“No, don’t ‘bring it on’ (Wikileaks). The project needs to grow gradually so the software can be strengthened along the way. I make this appeal to WikiLeaks not to try to use Bitcoin. Bitcoin is a small beta community in its infancy. You would not stand to get more than pocket change, and the heat you would bring would likely destroy us at this stage.”
Bitcoin is an ongoing learning experience. Before we had YouTube videos and podcasts from Bitcoin luminaries such as Andreas M. Antonopoulos and Stefan Molyneux it was hard to come by elegant explanations of the Bitcoin protocol. If WikiLeaks would adopt Bitcoin, the knowledge barrier would begin to disintegrate. Anyone could understand just how (r)evolutionary Bitcoin was.
Fast forward to 2014 and we have the February Transaction Malleability issue and Bitcoin Version 0.9.0 would be released on March 19th. Lead Bitcoin Developer Gavin Andresen would would write that “This is a good reminder that Bitcoin is still young and experimental” in “Contrary to Mt. Gox’s Statement, Bitcoin is not at fault” in regards to the alleged theft of Bitcoins from exchange Mt. Gox.
Bitcoin Core History Excluding Patches with Time Between Versions
6 Days after Genesis
11 Months, 8 Days
6 Months, 20 Days
1 Year, 2 Months, 16 Days
1 Month, 29 Days
4 Months, 10 Days
5 Months, 19 Days
5 Months, 3 Days
1 Year, 1 Month
An extended Bitcoin Core Version History with patches can be found here.
*While release has been referred to as January 9th using the Cryptography Mailing List as a reference as well as Bitcoin.it Wiki History, the release date could also be January 8th if you are referring to the announcementon Gmane.
Version format of X.Y.Z indicate that X = Major, Y = Minor and Z = Patch. Above you will find a table of of all “minor” developments without the in-between patches.
Tom also explains when a major version is assigned to a software product:
“Major version zero (0.y.z) is for initial development. Anything may change at any time. The public API should not be considered stable…Version 1.0.0 defines the public API. The way in which the version number is incremented after this release is dependent on this public API and how it changes.”
Ed Felten the Director, Center for Information Technology Policy at Princeton called Bitcoin “…a currency whose rules are determined by open-source governance.” Indeed Bitcoin is the penultimate open source software project that exemplifies the Internet as a decentralized rather than a top down hierarchical system. Bitcoin emerged at the same time that the principles of the collaborative e-democracy were introduced. Collective learning and adoption is a core principle. According to Wikipedia “The direct democracy component of collaborative e-democracy shifts the responsibility of policymaking from government teams (top down) to the collective of citizens (bottom up).” Bitcoin Magazine recently reportedthat Bitcoin and Namecoin appeared in a draft ICANN report just prior to the United States announcement that they would relinquish remaining control of the Internet. One could say that exponential rate of adoption of Bitcoin has outpaced its development. However it is in fact this new paradigm in open source decentralized software governance that has brought about critical mass in the first place and perhaps a leading indicator that the Internet is moving on this same trajectory.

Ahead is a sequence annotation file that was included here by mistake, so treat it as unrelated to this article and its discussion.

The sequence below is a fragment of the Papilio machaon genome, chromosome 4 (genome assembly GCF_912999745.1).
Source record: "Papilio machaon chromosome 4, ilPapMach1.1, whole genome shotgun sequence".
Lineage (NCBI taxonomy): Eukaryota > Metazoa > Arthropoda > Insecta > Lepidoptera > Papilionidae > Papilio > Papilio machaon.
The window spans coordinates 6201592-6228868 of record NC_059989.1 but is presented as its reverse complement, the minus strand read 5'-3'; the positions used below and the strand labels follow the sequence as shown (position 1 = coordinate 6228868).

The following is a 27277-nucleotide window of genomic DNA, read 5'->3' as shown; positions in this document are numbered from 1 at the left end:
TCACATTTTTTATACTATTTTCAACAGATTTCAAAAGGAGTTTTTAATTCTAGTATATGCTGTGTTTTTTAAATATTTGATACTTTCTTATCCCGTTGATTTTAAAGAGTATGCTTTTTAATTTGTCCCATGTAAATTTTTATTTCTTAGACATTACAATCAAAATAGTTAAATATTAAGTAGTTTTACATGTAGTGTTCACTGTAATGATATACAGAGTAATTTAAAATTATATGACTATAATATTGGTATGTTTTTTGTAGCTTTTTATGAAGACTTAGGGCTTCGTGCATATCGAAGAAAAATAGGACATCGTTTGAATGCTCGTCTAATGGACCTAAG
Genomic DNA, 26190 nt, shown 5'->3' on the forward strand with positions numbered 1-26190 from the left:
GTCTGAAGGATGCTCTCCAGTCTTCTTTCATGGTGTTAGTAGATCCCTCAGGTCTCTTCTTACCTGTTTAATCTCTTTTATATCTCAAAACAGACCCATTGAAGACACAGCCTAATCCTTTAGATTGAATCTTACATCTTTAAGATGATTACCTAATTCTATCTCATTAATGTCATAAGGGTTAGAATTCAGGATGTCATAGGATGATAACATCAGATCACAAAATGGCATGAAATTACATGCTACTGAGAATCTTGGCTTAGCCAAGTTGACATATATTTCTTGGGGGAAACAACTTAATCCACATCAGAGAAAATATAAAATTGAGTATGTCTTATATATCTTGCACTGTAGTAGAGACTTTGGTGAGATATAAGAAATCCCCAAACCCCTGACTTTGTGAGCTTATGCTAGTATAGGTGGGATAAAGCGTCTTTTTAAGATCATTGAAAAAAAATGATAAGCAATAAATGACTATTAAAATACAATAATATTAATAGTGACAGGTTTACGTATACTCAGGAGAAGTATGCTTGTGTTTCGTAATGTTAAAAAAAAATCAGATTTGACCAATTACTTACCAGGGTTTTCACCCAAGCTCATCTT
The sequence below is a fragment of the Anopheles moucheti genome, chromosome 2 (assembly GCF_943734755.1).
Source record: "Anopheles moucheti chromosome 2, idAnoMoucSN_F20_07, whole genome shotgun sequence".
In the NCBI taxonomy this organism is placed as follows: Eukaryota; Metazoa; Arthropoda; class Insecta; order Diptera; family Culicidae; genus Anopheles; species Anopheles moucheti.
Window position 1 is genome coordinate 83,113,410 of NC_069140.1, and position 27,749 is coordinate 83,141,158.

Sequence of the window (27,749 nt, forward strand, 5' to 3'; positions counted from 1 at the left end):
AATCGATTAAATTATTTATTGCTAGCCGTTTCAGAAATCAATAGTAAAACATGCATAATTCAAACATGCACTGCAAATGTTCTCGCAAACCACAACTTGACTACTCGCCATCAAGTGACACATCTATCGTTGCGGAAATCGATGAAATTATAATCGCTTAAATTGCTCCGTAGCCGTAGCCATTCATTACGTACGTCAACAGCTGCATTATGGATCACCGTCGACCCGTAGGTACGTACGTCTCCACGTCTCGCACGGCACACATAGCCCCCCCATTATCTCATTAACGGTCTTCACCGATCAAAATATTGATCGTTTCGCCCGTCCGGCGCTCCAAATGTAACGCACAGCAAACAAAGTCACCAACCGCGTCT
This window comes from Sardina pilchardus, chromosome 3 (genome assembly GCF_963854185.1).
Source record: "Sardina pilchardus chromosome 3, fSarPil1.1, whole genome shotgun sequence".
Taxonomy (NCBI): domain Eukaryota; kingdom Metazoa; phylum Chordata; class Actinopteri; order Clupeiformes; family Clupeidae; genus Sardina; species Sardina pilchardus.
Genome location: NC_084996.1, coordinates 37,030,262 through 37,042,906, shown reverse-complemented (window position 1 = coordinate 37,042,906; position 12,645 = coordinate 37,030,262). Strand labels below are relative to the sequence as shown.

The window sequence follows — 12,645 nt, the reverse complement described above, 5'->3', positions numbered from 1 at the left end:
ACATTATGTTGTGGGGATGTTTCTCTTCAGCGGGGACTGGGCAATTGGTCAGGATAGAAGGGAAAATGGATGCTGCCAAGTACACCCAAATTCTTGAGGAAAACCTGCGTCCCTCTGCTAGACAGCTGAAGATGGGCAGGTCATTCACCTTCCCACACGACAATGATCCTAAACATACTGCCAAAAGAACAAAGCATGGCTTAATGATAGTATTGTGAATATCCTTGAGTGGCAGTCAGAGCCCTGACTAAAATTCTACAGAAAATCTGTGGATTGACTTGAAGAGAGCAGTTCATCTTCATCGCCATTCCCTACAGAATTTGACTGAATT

Walking Through Doors
It has been scientifically proven that walking through doors (boundaries) makes you forget. Let’s not make Version 1.0.0 a boundary. When Gmail was released from beta Google “made it easy to re-enable the beta label for Gmail from the Labs tab under Settings”… “for those who still like the look of “beta.” Having this label encouraged the Gmail development team to be creative and think innovatively.
Informal’s Chief Learning Officer Jay Cross wrote in “Beta today, beta tomorrow, beta forever:”
“A professor gave her class a paper on urban sociology to read, explaining that they would be tested at the end of the hour. The professor gave another class the same paper and instructions plus a warning that the material was controversial; it might not be correct. In other words, the paper was beta…The group that read the beta paper scored higher. Why? Because uncertainty engages the mind.”
“This is experimental software” warns the help section of the Bitcoin-qt client. Perhaps Bitcoin version 1.0.0 will bear a warning that “This is existential software.” No one can be certain when 1.0.0 will be released and we like it that way…